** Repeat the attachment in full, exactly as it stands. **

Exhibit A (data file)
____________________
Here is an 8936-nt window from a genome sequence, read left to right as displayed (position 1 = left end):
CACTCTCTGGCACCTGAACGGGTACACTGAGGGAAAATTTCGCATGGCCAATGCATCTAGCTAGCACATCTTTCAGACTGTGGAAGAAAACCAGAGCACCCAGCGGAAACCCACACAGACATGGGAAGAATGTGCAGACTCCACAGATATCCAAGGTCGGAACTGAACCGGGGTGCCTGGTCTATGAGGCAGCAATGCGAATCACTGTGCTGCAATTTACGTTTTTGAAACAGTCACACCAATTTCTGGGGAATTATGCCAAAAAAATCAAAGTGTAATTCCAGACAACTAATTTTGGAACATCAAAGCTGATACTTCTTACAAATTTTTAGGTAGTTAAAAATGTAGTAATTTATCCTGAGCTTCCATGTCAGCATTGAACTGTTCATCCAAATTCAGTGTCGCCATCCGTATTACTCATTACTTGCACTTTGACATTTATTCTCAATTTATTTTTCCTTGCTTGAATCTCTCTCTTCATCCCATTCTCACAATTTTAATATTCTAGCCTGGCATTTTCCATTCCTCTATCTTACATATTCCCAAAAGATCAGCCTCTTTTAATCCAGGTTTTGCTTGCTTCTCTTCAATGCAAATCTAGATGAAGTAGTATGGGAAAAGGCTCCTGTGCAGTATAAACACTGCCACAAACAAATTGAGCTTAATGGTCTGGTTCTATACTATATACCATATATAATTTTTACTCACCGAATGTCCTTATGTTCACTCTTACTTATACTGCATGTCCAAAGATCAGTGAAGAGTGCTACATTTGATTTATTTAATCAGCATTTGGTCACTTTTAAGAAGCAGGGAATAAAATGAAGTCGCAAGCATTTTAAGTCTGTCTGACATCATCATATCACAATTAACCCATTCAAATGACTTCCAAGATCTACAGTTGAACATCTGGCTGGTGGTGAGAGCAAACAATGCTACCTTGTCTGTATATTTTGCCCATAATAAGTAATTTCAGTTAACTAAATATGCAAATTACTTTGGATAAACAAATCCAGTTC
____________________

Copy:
Here is an 8936-nt window from a genome sequence, read left to right as displayed (position 1 = left end):
CACTCTCTGGCACCTGAACGGGTACACTGAGGGAAAATTTCGCATGGCCAATGCATCTAGCTAGCACATCTTTCAGACTGTGGAAGAAAACCAGAGCACCCAGCGGAAACCCACACAGACATGGGAAGAATGTGCAGACTCCACAGATATCCAAGGTCGGAACTGAACCGGGGTGCCTGGTCTATGAGGCAGCAATGCGAATCACTGTGCTGCAATTTACGTTTTTGAAACAGTCACACCAATTTCTGGGGAATTATGCCAAAAAAATCAAAGTGTAATTCCAGACAACTAATTTTGGAACATCAAAGCTGATACTTCTTACAAATTTTTAGGTAGTTAAAAATGTAGTAATTTATCCTGAGCTTCCATGTCAGCATTGAACTGTTCATCCAAATTCAGTGTCGCCATCCGTATTACTCATTACTTGCACTTTGACATTTATTCTCAATTTATTTTTCCTTGCTTGAATCTCTCTCTTCATCCCATTCTCACAATTTTAATATTCTAGCCTGGCATTTTCCATTCCTCTATCTTACATATTCCCAAAAGATCAGCCTCTTTTAATCCAGGTTTTGCTTGCTTCTCTTCAATGCAAATCTAGATGAAGTAGTATGGGAAAAGGCTCCTGTGCAGTATAAACACTGCCACAAACAAATTGAGCTTAATGGTCTGGTTCTATACTATATACCATATATAATTTTTACTCACCGAATGTCCTTATGTTCACTCTTACTTATACTGCATGTCCAAAGATCAGTGAAGAGTGCTACATTTGATTTATTTAATCAGCATTTGGTCACTTTTAAGAAGCAGGGAATAAAATGAAGTCGCAAGCATTTTAAGTCTGTCTGACATCATCATATCACAATTAACCCATTCAAATGACTTCCAAGATCTACAGTTGAACATCTGGCTGGTGGTGAGAGCAAACAATGCTACCTTGTCTGTATATTTTGCCCATAATAAGTAATTTCAGTTAACTAAATATGCAAATTACTTTGGATAAACAAATCCAGTTC